During conflicts in recent years, online social media (mainly Twitter, Facebook and YouTube) has emerged as a means for conflict affected local populations to communicate their experiences to the world. With increasing technology adoption and free access to posted messages, online social media can now be used to leverage the reporting capacity of thousands or millions of people on the ground for large-scale real-time distributed sensing.
The Twitter microblogging service saw 500 million tweets being posted daily in October 2012, by over 200 million active users. Unlike for instance Facebook and SMS, the vast majority of these tweets is shared publicly and can be accessed in real-time though an application programming interface (API). The challenge however is sense-making. With so much content being generated, maintaining overview and history, and detecting patterns and actionable information, requires specialized information management tools.
CrisisTracker is an open-source online web platform developed primarily by Jakob Rogstadius during his PhD studies, which adds structure to millions of reports already available on Twitter. This additional layer of structure helps reduce information overload, making it much easier to use social media as a rich source for real-time situational awareness.
CrisisTracker infers structure by making use of the repetition that occurs when multiple people independently report impactful events, in two ways. First, the greater the number of people that talk about an event, the more likely that event is to be of interest to a system user. This is not a perfect indicator,but with far more information being collected than what can be consumed, having such a metric is critical. Second, the CrisisTracker platform uses an automated real-time clustering algorithm to group together tweets that are textually very similar. A cluster of messages (a “story”) typically refers to a single well-defined event, such as an attack on a protected object, artillery shelling of a location, a bombing, etc. Although individual tweets are both extremely brief (up to 140 characters) and difficult to verify independently, stories in CrisisTracker capture the event from multiple viewpoints and provide areal-time index of published evidence in the form of images, video and news articles.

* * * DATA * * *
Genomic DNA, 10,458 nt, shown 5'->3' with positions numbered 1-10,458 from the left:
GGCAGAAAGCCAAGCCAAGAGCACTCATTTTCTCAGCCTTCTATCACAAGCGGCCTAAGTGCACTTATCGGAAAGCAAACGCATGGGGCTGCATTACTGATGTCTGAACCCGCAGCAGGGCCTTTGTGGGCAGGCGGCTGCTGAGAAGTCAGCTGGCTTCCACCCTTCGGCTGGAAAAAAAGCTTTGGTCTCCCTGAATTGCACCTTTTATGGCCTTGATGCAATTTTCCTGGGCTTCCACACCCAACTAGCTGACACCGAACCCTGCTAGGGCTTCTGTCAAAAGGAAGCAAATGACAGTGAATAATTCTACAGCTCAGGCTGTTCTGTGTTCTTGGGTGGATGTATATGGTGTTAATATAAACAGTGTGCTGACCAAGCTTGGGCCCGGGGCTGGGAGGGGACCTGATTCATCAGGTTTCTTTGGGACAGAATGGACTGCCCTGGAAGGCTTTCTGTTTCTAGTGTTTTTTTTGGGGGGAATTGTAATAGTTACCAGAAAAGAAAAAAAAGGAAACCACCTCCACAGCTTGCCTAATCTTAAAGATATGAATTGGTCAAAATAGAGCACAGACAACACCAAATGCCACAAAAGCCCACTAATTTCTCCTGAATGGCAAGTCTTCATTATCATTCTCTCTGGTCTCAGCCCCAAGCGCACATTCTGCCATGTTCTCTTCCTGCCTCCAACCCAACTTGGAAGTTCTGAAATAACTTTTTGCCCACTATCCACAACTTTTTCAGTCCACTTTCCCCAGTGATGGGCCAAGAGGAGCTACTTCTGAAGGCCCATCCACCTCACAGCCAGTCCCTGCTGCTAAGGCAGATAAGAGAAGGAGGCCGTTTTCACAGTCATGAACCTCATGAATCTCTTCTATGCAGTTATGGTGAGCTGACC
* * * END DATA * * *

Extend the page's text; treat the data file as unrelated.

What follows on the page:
After reports have been clustered, the platform uses crowd sourcing techniques to extract structured meta-data (type of event, geographic location and named entities) from the stories, which improves the quality of search and filtering in the system.
Posted by Deepthi Ravindran on 25 Jun, 2018
In many urban areas of Zimbabwe women fear for their safety: broken street lights and derelict public toilets are just two of many factors which contribute to fear and insecurity for women. It is the responsibility of the authorities to ensure that towns are safe for women and girls, but they often do not understand or respond to women’s needs. Years of unemployment and urban decay have broken down the structures needed for vibrant civic participation. To this challenge, Catherine Makoni and Nyarai Mutongwizo on OpenIdeo proposed a community score card on women’s safety that will prioritise and highlight women’s needs and concerns. This simple tool creates the basis for discussion with authorities in order to jointly propose, prioritise and monitor solutions, and empower women to participate in public life.
The community score card (CSC) toolkit enables community members, service providers and local government to prioritise actions and solutions to address women and girls’ safety issues. It tackles the problem of insecurity among women and girls resulting from poor delivery of public services like street lighting, running water and unclear public road sides. It addresses the problem by providing an interface mechanism where service users and local government jointly generate solutions and work in partnership to implement and track the effectiveness of solutions to enhance the safety of women and girls.
Posted by Vivek Mehta on 25 Jun, 2018
Accessing communal latrines and toilets is one of the major dangers for women in urban slums. This idea proposes illuminating the route to the communal bathrooms using photo-luminescent paint.
The idea aims to create a sense of collaboration and empowerment for disadvantaged Indian women living in slums. By making their journey to public toilets or open spaces at night brighter and communal, using photoluminescent paint that does not require the construction of infrastructure, the paths become safer and better policed.
Instead of having outside planners paint up the routes, public infrastructure officials and town planners need to work collaboratively with the local community, discussing with local women which routes are the best routes to light up, and taking in their input on where to paint and why, creating a sense of empowerment within the women as their voices are heard. Finally, the routes are to be painted by the local community themselves, men and women, to create a sense of awareness and collective ownership.